The Environmental Working Group reported Tuesday that dangerous levels of chromium-6 contaminate tap water consumed by millions of Americans. This is the carcinogenic chemical featured in the true story turned Hollywood movie “Erin Brockovich,”
For its report, the independent environmental advocacy group examined evidence from water systems throughout the nation.
What level of chromium-6 in drinking water is considered dangerous?
The US Environmental Protection Agency has set the federal standard for total chromium in drinking water at 100 parts per billion (ppb). The EPA has never set a specific limit for chromium-6, one form of chromium, a naturally occurring element found in rocks, animals, plants, soil and volcanic dust and gases. Chromium-6 is rare in nature though it is produced by industrial processes. Airborne and large quantities of chromium-6 are known to be toxic.
In fact, the US Occupational Safety and Health Administration states that high levels of airborne chromium-6 can cause cancer; the agency requires companies to protect their employees from workplace exposure.
However, there is uncertainty about chromium-6 in drinking water. Scientists disagree about what exactly a safe amount for water is and what the possible long-term consequences may be when people ingest it through water.
The Environmental Working Group used two separate standards when deciding whether existing chromium-6 levels in community water systems might be dangerous.
The first standard is the public health goal of 0.02 parts per billion set by California’s Office of Environmental Health Hazard Assessment. This level, which would pose only “negligible risk over a lifetime of consumption,” is endorsed as “safe” by the Environmental Working Group because it addresses concerns about fetal, infant and child exposure to the chemical. What is nontoxic for an adult may not be so for a developing baby.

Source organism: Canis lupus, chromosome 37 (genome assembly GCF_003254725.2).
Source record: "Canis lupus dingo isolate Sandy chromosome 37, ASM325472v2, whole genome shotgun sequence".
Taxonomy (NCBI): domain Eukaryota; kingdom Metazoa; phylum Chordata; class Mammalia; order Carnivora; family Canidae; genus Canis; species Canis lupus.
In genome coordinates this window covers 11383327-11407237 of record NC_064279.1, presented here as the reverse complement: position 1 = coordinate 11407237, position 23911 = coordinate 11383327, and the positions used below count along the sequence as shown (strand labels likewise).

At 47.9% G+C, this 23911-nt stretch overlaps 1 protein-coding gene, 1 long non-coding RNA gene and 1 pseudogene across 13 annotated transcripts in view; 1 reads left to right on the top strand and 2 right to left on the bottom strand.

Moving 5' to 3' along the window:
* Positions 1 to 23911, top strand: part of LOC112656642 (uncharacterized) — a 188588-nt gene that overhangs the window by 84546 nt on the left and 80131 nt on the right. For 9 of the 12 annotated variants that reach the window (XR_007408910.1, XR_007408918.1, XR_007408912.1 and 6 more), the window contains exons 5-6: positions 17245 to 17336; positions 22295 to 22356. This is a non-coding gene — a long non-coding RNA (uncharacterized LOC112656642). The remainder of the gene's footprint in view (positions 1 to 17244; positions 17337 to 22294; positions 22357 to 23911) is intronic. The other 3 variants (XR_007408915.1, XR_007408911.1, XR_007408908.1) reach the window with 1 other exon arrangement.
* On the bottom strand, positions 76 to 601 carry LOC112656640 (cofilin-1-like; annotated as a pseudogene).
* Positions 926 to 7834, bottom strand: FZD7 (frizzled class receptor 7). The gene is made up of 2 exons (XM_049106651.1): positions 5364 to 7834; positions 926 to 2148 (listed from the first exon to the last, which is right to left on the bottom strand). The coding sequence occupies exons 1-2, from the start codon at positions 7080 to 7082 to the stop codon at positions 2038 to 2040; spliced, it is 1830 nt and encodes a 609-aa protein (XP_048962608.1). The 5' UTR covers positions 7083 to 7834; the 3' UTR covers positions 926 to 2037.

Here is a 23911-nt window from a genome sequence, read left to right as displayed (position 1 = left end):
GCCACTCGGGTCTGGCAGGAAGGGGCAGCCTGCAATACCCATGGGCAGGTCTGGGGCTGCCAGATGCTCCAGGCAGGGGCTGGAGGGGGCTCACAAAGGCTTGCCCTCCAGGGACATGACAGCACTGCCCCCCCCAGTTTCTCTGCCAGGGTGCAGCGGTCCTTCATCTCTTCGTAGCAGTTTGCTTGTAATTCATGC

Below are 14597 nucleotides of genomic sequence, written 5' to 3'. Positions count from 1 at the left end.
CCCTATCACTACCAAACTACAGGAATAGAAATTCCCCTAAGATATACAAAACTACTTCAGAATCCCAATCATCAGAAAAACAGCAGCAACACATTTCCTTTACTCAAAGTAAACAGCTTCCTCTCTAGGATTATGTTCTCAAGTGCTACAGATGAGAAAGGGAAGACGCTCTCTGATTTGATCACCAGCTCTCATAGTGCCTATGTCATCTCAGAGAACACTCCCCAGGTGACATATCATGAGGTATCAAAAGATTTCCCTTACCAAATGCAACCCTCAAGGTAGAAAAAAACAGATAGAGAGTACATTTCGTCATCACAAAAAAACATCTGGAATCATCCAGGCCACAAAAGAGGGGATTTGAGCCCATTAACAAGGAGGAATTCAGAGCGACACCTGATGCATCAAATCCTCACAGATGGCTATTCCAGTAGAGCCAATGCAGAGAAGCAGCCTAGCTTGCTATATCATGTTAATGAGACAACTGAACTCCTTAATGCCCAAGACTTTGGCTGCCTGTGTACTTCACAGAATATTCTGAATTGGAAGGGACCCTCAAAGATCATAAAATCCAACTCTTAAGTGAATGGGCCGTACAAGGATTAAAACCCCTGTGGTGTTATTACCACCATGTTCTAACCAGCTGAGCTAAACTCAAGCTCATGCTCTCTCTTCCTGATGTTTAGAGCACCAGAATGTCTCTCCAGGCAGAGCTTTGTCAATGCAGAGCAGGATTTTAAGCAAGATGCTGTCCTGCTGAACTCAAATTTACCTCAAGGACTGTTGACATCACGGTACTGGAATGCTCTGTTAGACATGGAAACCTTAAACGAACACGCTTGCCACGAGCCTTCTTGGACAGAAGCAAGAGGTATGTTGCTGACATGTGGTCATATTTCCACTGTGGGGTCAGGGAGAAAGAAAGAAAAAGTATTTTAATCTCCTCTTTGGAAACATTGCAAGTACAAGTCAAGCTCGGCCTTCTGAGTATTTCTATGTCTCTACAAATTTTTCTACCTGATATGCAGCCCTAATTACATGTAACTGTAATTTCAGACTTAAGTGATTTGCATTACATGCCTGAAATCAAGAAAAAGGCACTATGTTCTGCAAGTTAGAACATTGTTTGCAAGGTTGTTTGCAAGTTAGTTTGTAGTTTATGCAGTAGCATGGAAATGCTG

The group also looked at the actual legal limit adopted by California regulators, even though the group’s scientists consider this too lenient a standard: 10 parts per billion.
By the stricter standard, the Environmental Working Group found the tap water of 218 million Americans has dangerous levels of chromium-6.
By the more lenient standard, the group found the tap water of 7 million Americans has dangerous levels of chromium-6.
Where was chromium-6 found?
The report found chromium-6 in almost 90% of the water systems sampled across the nation. Oklahoma, Arizona and California had the highest average statewide levels, though not necessarily above the lenient standard.
Among major cities and metropolitan areas, Phoenix had the highest average level, at almost 400 times the California health goal: 7.853 ppb. St. Louis County in Missouri (1.258 ppb) and Houston (0.747 ppb), relative to other urban areas, had high levels as well.
Following these were Philadelphia (0.388 ppb); Dallas (0.274 ppb); California’s South Coast Water District, including Capistrano (0.223 ppb); Columbus, Ohio (0.207 ppb); and the Las Vegas Valley Water District (0.203 ppb).
Chicago, San Antonio, the Washington Suburban Sanitary Commission in Maryland, Fairfax County in Virginia and Cleveland all ranged between 0.10 ppb and 0.20 ppb. Finally, Miami-Dade in Florida; San Diego, Laguna Beach, and Alameda and Contra Costa counties in California; New York City; Baltimore; Denver; and San Juan, Puerto Rico, all ranged between 0.035 ppb and 0.085 ppb.
The Environmental Working Group report provides more specific information.
Who is testing for chromium-6?
Water systems are required to test for total chromium, which includes both chromium-6 and chromium-3, a naturally occurring form that is an essential nutrient for the body. Total chromium found in water samples must be below the current federal standard of 100 ppb.
The EPA does not regularly test water systems of communities with fewer than 10,000 people, relying on random testing instead.